We laughed even more as we watched the ball drop in Times Square, legitimately toasting to the end of the world and how we needed to make 2012 count because it would be our last year alive. We joked about getting married so neither one of us would die single and after my third glass of Taittinger, I told him that I would marry him and that since I was accepting him, he would have to dance with me to the only song an officer could dance to. He laughed, wholeheartedly knowing exactly what was coming and when Up Where We Belong came blaring through my iphone, he swept me up and we danced as serious as we could before we fell on the floor laughing.

What a couple of assholes is all I can say about that night.

I wonder where John is now and if he is okay. I saw him a the day before this shit storm came spiraling through town, but he was never much of a texter. I wonder if Mouse is okay, if her auto-feeder has enough food in it to get her through until either I can get there or my mom does. My mom is just down the street from my house. and my brother is in Pennsylvania. I keep hoping that he wasn’t hit as bad as we were, but who knows at this point.

The reality is quickly sinking in. I’m sitting here in the dark. Havier is on watch. All of the kids are passed out. Shelby was the last one to finally drift off, only after I rocked her. I don’t know how she is going to survive this without her mom, it’s crazy the amount of care I’ve had to give her to keep her calm and functioning. Matilda is snoring off in the corner, seemingly unbothered by everything because really it’s not like she does much, she just keeps the kids from killing one another while Havier and I hash out our next move and you know, deal with undead administrators.

We decided that in the morning, we’re going to have to give the kids a real explanation of what’s been going on. Vincent has been rather quiet and off to himself since the incident with Zom-Gatsby, but I know it will be a matter of time before he starts talking about it, before he needs to talk about it. For now, we’re going to have to make Alcott Elementary our home. We need to stick it out as long as possible to give parents enough time to find their kids if they’re moving this way. To give us enough time to adjust to this new world too.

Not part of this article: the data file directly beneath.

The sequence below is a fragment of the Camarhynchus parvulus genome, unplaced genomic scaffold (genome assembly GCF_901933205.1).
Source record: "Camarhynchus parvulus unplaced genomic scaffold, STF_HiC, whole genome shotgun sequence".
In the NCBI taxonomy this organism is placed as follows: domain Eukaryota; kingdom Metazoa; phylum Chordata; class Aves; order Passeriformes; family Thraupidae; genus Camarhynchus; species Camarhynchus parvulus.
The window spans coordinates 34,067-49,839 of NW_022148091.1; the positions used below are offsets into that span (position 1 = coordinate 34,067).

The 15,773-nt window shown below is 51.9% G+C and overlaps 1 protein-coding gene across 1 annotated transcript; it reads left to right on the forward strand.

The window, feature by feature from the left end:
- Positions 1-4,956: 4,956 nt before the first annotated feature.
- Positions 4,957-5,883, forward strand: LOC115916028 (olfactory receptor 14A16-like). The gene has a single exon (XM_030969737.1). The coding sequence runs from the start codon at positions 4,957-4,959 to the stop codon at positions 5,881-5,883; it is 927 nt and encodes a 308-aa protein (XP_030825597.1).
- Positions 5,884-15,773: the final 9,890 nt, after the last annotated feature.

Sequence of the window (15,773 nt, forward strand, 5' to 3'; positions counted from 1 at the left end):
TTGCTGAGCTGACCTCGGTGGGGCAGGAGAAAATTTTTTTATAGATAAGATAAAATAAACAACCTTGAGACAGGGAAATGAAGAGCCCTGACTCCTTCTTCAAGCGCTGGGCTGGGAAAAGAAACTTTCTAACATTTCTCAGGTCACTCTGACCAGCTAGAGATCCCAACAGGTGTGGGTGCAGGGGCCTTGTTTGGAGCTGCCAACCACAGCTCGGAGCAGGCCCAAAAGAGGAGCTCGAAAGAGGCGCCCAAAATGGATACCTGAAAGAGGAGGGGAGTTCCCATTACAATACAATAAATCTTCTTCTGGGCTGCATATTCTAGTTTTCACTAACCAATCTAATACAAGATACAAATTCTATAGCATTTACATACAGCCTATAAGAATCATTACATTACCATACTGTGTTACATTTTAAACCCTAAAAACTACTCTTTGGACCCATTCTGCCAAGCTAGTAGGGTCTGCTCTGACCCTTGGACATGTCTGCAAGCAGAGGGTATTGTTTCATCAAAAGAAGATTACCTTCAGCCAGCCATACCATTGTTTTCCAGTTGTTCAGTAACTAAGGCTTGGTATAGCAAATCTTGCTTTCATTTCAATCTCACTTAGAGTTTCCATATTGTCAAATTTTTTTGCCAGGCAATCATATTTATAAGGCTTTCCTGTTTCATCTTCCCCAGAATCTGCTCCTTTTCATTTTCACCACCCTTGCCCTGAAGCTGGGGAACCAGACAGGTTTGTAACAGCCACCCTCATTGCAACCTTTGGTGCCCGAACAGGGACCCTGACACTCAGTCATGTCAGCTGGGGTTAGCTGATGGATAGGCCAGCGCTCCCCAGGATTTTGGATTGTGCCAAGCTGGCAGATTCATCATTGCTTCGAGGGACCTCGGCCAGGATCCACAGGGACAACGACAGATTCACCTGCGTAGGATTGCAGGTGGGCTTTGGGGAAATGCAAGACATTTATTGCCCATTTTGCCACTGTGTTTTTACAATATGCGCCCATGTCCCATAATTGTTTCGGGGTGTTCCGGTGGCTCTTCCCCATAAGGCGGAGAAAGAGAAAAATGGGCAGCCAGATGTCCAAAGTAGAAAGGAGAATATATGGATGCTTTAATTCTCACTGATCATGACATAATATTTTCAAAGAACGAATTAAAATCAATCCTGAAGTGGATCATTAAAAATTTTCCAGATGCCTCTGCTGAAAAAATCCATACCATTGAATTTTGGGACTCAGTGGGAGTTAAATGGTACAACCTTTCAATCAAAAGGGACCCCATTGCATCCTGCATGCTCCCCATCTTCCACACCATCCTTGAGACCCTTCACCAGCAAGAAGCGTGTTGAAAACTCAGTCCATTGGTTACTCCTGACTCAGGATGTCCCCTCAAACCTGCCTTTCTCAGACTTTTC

Our big project tomorrow is going to be fortifying the building. Earlier, I asked Havier just what that meant. He explained that we need to board up the places that are completely open to the outside and to the hordes. We also need to make a stronger barricade maybe with the cars left in the teacher’s parking lot. I asked him what we were going to do about the bodies that have been left behind.

“Bury them,” he said matter-of-factly. “I’m not saying to have the kids do it, but they’re going to have to help with digging a big enough hole. We’ll have to move them. You and I.”

I stared at him blankly. I wasn’t sure about how I felt letting my kids dig a mass grave, but I was even more unsure about how I felt having to lug however many bodies were left through the school, outside and into a hole knowing full-well that I knew everyone of them that we’d be moving. As if Havier read my thoughts, he said, “Don’t worry. That part will be easy to forget.”

From the filing cabinet, he withdrew a brown bag and clunked it down on the table. “We will forgot all of our problems as we do this.” He ripped off the bag.

Hooch.

Thank you Mrs. Swan for being the not so secret alcoholic that you were.